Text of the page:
Navigating the MBA Internship Journey

By Fundiswa Nkuta, MBA2024

One of the reasons why I decided to pursue an MBA now was to explore new career opportunities. After almost 10 years of working across various financial services roles, including investment banking and private equity, I wondered if my career decisions had been based on nature or nurture. I had also reached a critical inflection point in my personal and professional life where it was ‘now or never’ for me to decide on the next step. Most people make one of the following three changes after the MBA: location, industry, or title. I decided that I would use my MBA internships as an opportunity to test whether I wanted to move to a new country or switch to a new industry.

I decided to ‘go big or go home’ since this period was my only window of opportunity to make significant changes in my life. I am glad that I took this approach as it has been a once-in-a-lifetime opportunity that has profoundly shaped my outlook on life and my skills. From the gruelling interview processes to the immersive internships across three continents, this journey has been nothing short of transformative. I reflect on my internship journey with so much gratitude for the invaluable lessons learned, personal growth, and diverse experiences.


My husband did his MBA a few years back and, before starting my MBA, encouraged me to think about my post-MBA career options as he reflected on how recruitment ‘FOMO’ got the better of most of his cohort. The journey began with the process of selecting 6 industries that I wanted to explore. Over the next three months, I conducted research on each industry, analysing factors such as the key industry players, remuneration structures, career progression and lifestyle considerations. I attended company events and spoke with professionals across various roles to deepen my understanding of each industry’s nuances.

Through this process, I gained a clearer vision of the industries that aligned with my personal and professional aspirations. This exercise not only helped me eliminate options that initially seemed appealing but also unveiled new interests that I had previously overlooked.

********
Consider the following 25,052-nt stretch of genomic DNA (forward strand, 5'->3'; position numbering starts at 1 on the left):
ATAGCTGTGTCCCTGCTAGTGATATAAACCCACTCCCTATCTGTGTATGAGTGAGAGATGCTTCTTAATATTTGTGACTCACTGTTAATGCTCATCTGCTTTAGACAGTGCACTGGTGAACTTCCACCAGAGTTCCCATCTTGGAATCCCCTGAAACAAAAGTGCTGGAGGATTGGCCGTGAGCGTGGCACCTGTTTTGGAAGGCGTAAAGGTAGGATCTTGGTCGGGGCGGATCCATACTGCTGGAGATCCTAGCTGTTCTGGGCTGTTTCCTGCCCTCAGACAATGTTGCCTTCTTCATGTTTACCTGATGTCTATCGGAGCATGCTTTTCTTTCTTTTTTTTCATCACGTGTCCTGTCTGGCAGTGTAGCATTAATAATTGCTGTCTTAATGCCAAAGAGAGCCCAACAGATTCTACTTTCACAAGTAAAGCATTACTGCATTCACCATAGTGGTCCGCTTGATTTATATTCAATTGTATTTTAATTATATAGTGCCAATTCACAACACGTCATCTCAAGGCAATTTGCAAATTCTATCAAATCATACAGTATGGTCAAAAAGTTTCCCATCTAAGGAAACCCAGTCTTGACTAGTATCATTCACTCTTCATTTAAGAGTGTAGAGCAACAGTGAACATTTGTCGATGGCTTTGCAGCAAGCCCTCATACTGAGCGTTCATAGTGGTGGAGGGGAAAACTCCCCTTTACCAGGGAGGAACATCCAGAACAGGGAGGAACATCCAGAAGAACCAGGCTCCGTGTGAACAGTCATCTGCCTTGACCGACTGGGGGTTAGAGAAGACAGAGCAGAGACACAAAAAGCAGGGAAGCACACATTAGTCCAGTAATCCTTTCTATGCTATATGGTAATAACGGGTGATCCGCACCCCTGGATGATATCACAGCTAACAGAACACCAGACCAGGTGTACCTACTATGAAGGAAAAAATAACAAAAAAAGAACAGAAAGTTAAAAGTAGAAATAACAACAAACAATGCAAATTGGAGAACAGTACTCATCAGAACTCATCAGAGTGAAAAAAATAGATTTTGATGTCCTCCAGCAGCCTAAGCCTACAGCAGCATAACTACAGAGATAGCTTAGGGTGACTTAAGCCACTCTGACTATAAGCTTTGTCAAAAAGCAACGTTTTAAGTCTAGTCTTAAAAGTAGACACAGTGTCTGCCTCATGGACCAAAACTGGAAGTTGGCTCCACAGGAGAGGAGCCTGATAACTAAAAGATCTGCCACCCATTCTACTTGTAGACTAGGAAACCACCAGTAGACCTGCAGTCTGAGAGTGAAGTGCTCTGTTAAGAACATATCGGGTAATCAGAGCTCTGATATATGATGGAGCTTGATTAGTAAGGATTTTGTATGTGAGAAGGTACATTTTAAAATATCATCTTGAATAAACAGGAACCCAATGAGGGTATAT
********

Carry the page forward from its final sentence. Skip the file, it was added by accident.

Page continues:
With the selection process behind me, I turned my attention to preparing for the interviews. The start of the MBA program was intense, but I knew that leaving my preparation to the last minute would be a mistake. This included dedicating time to drafting cover letters and doing interview prep during my December holiday and postponed honeymoon (thanks to COVID-19). During the term I partnered with fellow students in my cohort and sought guidance from my network, including those who had previously navigated the MBA internship process. This collaborative approach allowed me to understand the nuances of interviews across different industries, countries, and companies, ensuring I was prepared for any eventuality. It also made the process less daunting and we found comradery in the ‘struggle’.

There are a few takeaways from the process. You have to approach the internship journey with an open mind and a willingness to learn as you are likely to have to iterate or change your plans. It’s crucial not to compare your journey to others, as every MBA candidate comes in with unique backgrounds, strengths, and weaknesses. Disappointment and rejection are possibilities, but how you handle setbacks and bounce back will significantly influence the final outcome – which is what truly matters. This process is a marathon, not a sprint, so preparing well and taking care of yourself is essential to make it through the ups and downs. Maintaining a positive mindset is also key, as most of the MBA class is interviewing from January to March, and the atmosphere can quickly become charged with stress and anxiety. Surrounding yourself with a supportive circle can help you stay grounded and focused during this intense period.